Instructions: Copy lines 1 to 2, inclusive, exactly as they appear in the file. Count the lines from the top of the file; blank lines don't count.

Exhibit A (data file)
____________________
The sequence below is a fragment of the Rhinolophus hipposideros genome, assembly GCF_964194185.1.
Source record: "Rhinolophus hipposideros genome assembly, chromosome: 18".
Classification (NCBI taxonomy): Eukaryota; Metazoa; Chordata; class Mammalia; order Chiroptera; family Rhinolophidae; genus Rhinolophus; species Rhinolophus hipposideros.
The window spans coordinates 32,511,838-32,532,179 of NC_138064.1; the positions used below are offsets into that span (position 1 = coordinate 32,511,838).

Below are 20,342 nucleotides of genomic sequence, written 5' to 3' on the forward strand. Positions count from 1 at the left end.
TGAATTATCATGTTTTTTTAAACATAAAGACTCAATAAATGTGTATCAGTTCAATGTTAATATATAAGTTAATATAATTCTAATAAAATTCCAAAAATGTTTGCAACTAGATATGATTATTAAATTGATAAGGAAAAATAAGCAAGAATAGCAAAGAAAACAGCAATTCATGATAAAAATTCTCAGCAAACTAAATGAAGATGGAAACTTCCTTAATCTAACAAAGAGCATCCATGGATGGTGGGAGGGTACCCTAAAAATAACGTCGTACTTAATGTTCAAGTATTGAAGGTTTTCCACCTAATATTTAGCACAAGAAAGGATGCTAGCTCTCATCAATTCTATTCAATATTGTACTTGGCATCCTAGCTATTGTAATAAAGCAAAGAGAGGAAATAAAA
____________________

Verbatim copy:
The sequence below is a fragment of the Rhinolophus hipposideros genome, assembly GCF_964194185.1.
Source record: "Rhinolophus hipposideros genome assembly, chromosome: 18".